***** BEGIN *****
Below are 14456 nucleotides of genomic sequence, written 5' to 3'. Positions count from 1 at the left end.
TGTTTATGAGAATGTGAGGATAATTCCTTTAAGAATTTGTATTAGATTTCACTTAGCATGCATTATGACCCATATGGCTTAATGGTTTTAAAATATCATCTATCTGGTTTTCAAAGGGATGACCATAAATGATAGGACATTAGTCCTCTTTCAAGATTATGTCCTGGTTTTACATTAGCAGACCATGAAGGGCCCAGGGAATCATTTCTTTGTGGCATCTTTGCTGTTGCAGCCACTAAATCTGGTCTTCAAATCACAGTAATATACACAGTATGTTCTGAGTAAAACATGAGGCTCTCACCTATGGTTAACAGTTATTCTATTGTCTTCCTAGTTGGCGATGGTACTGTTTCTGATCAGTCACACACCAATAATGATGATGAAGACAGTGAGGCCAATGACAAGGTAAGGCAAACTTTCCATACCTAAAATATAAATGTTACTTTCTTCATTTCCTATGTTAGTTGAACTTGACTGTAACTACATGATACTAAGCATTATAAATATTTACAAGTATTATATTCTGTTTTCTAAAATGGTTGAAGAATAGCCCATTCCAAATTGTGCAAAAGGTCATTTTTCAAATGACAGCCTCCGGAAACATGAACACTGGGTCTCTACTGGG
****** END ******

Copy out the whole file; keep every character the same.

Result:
Below are 14456 nucleotides of genomic sequence, written 5' to 3'. Positions count from 1 at the left end.
TGTTTATGAGAATGTGAGGATAATTCCTTTAAGAATTTGTATTAGATTTCACTTAGCATGCATTATGACCCATATGGCTTAATGGTTTTAAAATATCATCTATCTGGTTTTCAAAGGGATGACCATAAATGATAGGACATTAGTCCTCTTTCAAGATTATGTCCTGGTTTTACATTAGCAGACCATGAAGGGCCCAGGGAATCATTTCTTTGTGGCATCTTTGCTGTTGCAGCCACTAAATCTGGTCTTCAAATCACAGTAATATACACAGTATGTTCTGAGTAAAACATGAGGCTCTCACCTATGGTTAACAGTTATTCTATTGTCTTCCTAGTTGGCGATGGTACTGTTTCTGATCAGTCACACACCAATAATGATGATGAAGACAGTGAGGCCAATGACAAGGTAAGGCAAACTTTCCATACCTAAAATATAAATGTTACTTTCTTCATTTCCTATGTTAGTTGAACTTGACTGTAACTACATGATACTAAGCATTATAAATATTTACAAGTATTATATTCTGTTTTCTAAAATGGTTGAAGAATAGCCCATTCCAAATTGTGCAAAAGGTCATTTTTCAAATGACAGCCTCCGGAAACATGAACACTGGGTCTCTACTGGG